Benefits of exercise during late pregnancy

January 23rd, 2010  |  Published in Pregnancy and postpartum, Stumpblog  |  5 Comments

Author of New Rules of Lifting for Women Cassandra Forsythe is blogging about her pregnancy. Her post on her blog at 30 weeks reports that she’s feeling good and strong!

cassandra-forsythe-30-wks

She writes:

All you pregnant ladies out there: we’re learning each and every day how and why training during your pregnancy is so good for you AND your baby (NOTE: this information comes from one of the most prominent pregnancy and exercise researchers, Dr James Clapp III, who has studied many pregnant competitive Olympic athletes):

  • you accumulate less body fat
  • you have a positive sense of well-being and vigor when you might tend to be pessimistic, depressed or lethargic
  • you have a reduced incidence of upper respiratory tract infections (colds, sinusitis, etc)
  • you’ll tend to have an easier, shorter and less complicated labour
  • you can actually IMPROVE your fitness level and physical performance (I can attest to that!)
  • your baby has developed an improved tolerance to stress and as such, can handle the stress of labour much better than a baby of a sedentary woman (i.e., fewer drops in heart rate with each contraction)
  • your baby has less body fat, but is still able to maintain it’s body temperature
  • your baby will most likely be more mature at birth, meaning, they respond readily to environmental cues and will self-quiet themselves if disturbed when napping
  • your baby will also be a better sleeper (less likely to wake easily)
  • your baby will probably perform better on standardized intelligence tests as they advance in age
  • your baby will grow to be a less-fat adult (which is great news in our society of excess overweightness)

If you missed Cassandra’s excellent podcast on training and pregnancy (and other woman-related issues), see here.

Responses

  1. Zsuzsa says:

    January 23rd, 2010at 5:52 pm(#)

    I’ve heard that anaerobic training restricts air flow to the baby and it is bad for it if you do a lot of jumping around because it gets “shaken” or something. I still can’t get past these, but I assume they are just old wives’ tales. Or not?

  2. Sarah says:

    January 23rd, 2010at 10:47 pm(#)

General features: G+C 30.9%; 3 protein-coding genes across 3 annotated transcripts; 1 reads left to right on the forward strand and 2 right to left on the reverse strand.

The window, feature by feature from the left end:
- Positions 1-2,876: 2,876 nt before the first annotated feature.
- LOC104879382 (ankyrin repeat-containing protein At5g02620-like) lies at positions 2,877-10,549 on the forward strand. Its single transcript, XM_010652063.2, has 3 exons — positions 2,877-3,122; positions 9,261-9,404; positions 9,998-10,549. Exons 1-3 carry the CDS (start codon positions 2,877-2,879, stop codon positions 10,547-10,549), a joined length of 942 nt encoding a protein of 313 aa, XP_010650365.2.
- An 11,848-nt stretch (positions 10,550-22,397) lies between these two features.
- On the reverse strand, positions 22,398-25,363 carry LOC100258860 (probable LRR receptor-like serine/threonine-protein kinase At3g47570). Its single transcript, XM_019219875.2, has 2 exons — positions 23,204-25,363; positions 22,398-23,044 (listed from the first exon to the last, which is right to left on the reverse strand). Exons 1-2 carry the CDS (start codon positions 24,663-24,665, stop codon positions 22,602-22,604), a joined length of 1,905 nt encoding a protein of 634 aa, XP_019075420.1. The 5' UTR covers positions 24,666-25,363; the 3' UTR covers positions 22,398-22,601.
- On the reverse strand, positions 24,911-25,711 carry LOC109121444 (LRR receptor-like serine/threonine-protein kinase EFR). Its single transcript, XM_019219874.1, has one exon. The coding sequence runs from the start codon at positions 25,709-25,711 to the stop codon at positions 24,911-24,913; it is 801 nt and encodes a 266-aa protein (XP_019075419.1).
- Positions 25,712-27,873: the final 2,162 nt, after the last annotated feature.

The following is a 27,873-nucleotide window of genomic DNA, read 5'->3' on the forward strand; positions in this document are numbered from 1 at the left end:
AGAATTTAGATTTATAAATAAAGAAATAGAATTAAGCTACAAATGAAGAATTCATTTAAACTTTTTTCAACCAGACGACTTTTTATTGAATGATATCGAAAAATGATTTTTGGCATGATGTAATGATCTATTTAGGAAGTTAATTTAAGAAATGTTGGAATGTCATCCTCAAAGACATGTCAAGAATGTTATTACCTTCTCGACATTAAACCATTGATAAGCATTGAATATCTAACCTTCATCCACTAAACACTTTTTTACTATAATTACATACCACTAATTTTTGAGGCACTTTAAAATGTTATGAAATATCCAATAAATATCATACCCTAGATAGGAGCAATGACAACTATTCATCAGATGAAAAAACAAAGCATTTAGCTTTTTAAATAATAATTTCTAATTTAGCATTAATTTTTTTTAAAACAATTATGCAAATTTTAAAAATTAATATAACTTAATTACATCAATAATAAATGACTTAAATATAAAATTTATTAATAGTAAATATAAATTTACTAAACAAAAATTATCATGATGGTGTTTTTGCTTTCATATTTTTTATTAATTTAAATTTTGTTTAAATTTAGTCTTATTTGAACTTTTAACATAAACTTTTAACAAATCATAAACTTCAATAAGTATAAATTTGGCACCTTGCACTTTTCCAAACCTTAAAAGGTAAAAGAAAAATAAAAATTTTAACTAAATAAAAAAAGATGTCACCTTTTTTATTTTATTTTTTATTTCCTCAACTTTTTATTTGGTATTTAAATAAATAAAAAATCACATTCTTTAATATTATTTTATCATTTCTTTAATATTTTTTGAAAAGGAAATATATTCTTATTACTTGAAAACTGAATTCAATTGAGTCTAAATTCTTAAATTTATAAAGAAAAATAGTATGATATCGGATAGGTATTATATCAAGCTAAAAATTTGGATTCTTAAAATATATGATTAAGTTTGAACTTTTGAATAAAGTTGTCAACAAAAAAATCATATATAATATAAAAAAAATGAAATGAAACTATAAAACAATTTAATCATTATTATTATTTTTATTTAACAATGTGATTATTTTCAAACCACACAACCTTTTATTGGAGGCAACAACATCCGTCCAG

Definitely old wives tales – I didn’t try to build muscle while I was pregnant but I did keep up the strength I had (after the first trimester, which I slept through). I dropped my squats down to about 75% because I didn’t thoroughly trust my ligaments but aside from that I did all the same stuff. I didn’t have a quick, trouble-free labour – in fact I had a labour from hell with a posterior-facing, nearly 9 lb baby with her arm above her head that lasted about 36 hours. (I’m 5’0″ and should not have married that 6’1″ dude with a huge head.) But I was able to avoid a c-section and my strong muscles helped me keep the pushing to just an hour.

  3. KAW says:

    January 28th, 2010at 2:33 pm(#)

    Restricted air flow? Hmmm, maybe that explains The Boy’s attraction to Pokemon. (I just don’t get it…)

    I lifted relatively normally until about 30 weeks, although I didn’t push myself as hard to complete sets or lift as close to max as I would have sans pregnancy.

    At around 30 weeks I started trimming exercises, some of which (in retrospect) didn’t need to be part of my routine anyway. Fer instance, I stopped doing T-bar row after I rolled off the damned thing. Much to the amusement of the 40+ undergraduate men in the gym at the time, I might add.

  4. Leela says:

    February 24th, 2010at 9:55 pm(#)

    I did Crossfit Mom workouts through most of my pregnancy, with a break between 7.5 months and a few days before I went into labor – my pre-labor burst of energy didn’t manifest itself in a bout of cleaning, but in a sudden need to do squats and wall pushups. I also taught bellydance classes until 6.5 months, and performed a handful of times while pregnant, including one very slow, careful performance at 7 months. My labor was 12 hours from the first contraction to her on my chest, nursing. The midwife said her umbilical cord was the thickest one she’d ever seen, and the placenta was huge from all the oxygen (I’m guessing). She was 9.5 pounds, and yes, she sleeps really well and seems to be really strong. She was holding her head up almost immediately. Working out while pregnant is awesome!

    And, I have to say, I think the best thing women can do is get into the best shape of their lives, BEFORE getting pregnant. It makes such a difference to be strong.

  5. Krista W. says:

    April 8th, 2010at 3:41 pm(#)

    You are so right on! I just had my third daughter four weeks ago and am back at the weights this week, feeling great. I’ve lifted for eight years and continued to lift at about 30% effort throughout my pregnancy. Even though it’s been 10 years since my last birth and I was “advanced maternal age”, my labor was 2.5 hours and only required 4 pushes (my previous labors were 28 and 10 hrs with no weightlifting during pregnancy). My recovery has been really fast, my baby sleeps better than my other two did, and I only have five pounds left to be at my pre-pregnancy weight. I am convinced that the regular weighttraining made this pregnancy and birth so smooth.

    So keep at it you weightlifting Mamas!


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